Showing posts from January, 2012

F.A.Q. How do you write?

My writing process changes over time. The only consistent element is that I write 6 days a week. Here's a basic idea of how I write. I start with an idea. I flush it out and outline the main components, like the hero and heroine's inner conflicts, the external conflict, twists in the plot and the general sequence of events. I usually get a strong sense of the beginning and the ending. I write the first draft. That takes 6-8 weeks working at least an hour a day, more often 2-3 hours. While I write, I re-read in blocks and ship chapters off to my critique partner. She sends those back and I review her comments in case the book has gone off the rails completely. I make some changes, leaving most of the comments as items to review later. I don't write with the TV on, the radio playing, or with an internet browser opened. It's just me and my characters. When I need to multitask or when I know I'll have distractions, that's when answer emails and work on promoti

F.A.Q. Where do you get your ideas?

When someone learns I'm a soon-to-be published author with Harlequin Romantic Suspense , the most frequent question I'm asked is, "Where do you get your ideas?" The answer is simple. Lots of places! I can normally pinpoint exactly what set off a story idea or who inspired a character's traits. Real life is a great source of inspiration. I have a friend from another country who came to America, fell in love with an American man, and they wanted to marry. The American man and America was okay with it. The woman's family - who were royalty in her country - were not happy with the marriage. Her parents wanted their daughter to marry someone of her social and economic stature - and from her native country. I have another friend in the opposite situation. She went to another country, met a man, fell in love. She wanted to marry him and bring him home to America. They married and then learned that America was not okay with allowing this man inside the border.

Harlequin Pitch Contests

I received an email from one of the winners of the Harlequin Romantic Suspense Pitch Contest asking me about my online pitching experiences. Harlequin holds online pitch contests quarterly, possibly more often, for various imprints. It's a chance to enter a contest (a FREE contest) and win time with an editor to sell them on your book idea. Worst case, it's pitching practice. Best case, you get a request and can send your materials as REQUESTED MATERIALS. I thought I would share what I told her in case anyone else finds this helpful: - If you can, have a one line blurb ready to answer the question, "What is you book about?" When I did the pitch contest, I was given 10 minutes with an editor in an online chat room. The time flies and you don't want to waste time thinking over how to succinctly discuss your book. For ideas, read the back cover blurbs on HRS books (they are on the Harlequin website) - Prepare a few statements about what makes your book unique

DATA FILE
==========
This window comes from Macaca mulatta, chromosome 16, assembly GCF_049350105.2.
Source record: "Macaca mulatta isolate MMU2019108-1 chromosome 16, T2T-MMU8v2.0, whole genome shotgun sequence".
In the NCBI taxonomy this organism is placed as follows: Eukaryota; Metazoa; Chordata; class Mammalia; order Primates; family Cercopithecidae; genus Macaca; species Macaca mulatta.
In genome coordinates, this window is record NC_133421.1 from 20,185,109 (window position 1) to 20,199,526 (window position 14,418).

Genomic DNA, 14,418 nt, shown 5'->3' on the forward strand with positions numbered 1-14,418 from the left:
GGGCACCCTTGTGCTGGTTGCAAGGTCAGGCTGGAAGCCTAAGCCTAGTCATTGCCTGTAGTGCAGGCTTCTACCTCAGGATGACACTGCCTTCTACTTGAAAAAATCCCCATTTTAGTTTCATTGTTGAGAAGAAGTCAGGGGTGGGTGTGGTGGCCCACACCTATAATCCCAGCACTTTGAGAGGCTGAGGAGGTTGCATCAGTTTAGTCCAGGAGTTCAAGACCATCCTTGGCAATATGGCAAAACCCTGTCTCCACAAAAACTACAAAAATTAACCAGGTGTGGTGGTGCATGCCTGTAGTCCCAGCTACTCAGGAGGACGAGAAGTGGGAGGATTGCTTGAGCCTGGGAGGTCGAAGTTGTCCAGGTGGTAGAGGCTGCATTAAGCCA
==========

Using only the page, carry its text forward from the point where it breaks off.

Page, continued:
My book is soon-to-be published and therefore I have not been reviewed on any websites, magazines, or newspapers. I have begun to think about (and prepare) for when my book is reviewed. Not everyone is going to like it. Some of those people may be book reviewers. This is a great post on what to do about a negative review: what to do

My First Book Title

My first book with Harlequin Romantic Suspense has an official title: Hiding His Witness I love it. So excited. Thrilled, in fact. Most of the Harlequin books I've read have titles that clearly spell out what the book is about and mine is no exception. I had some other title suggestions, including one that my editor also had thought of and liked, but the title can't be too similar to other books due out around the time mine is released.

Art Fact Sheet and Book Title

If you've been following my progress since receiving a contract offer from Harlequin Romantic Suspense, I've been doing my best to track my writing activity on this blog. I hope it is helpful to get details from a soon-to-be published author about what happens after The Call. Yesterday, I was introduced to the system Harlequin uses for creating cover art and back cover copy. The artists and editors ask for author input, such as suggested scenes, descriptions of characters, and plot synopsis. The hardest part for me is explaining the book briefly to someone who has never read it. I sink into the thick of my plot and my characters and it's hard to take a step back and type a few sentences explaining clearly what the book is about. My editor (every time I type those words, I feel like a rock star...) also asked for a few suggestions for titles. My working title is Double Witness, which is lacking on the romance side. I'm doing some brainstorming at the moment and have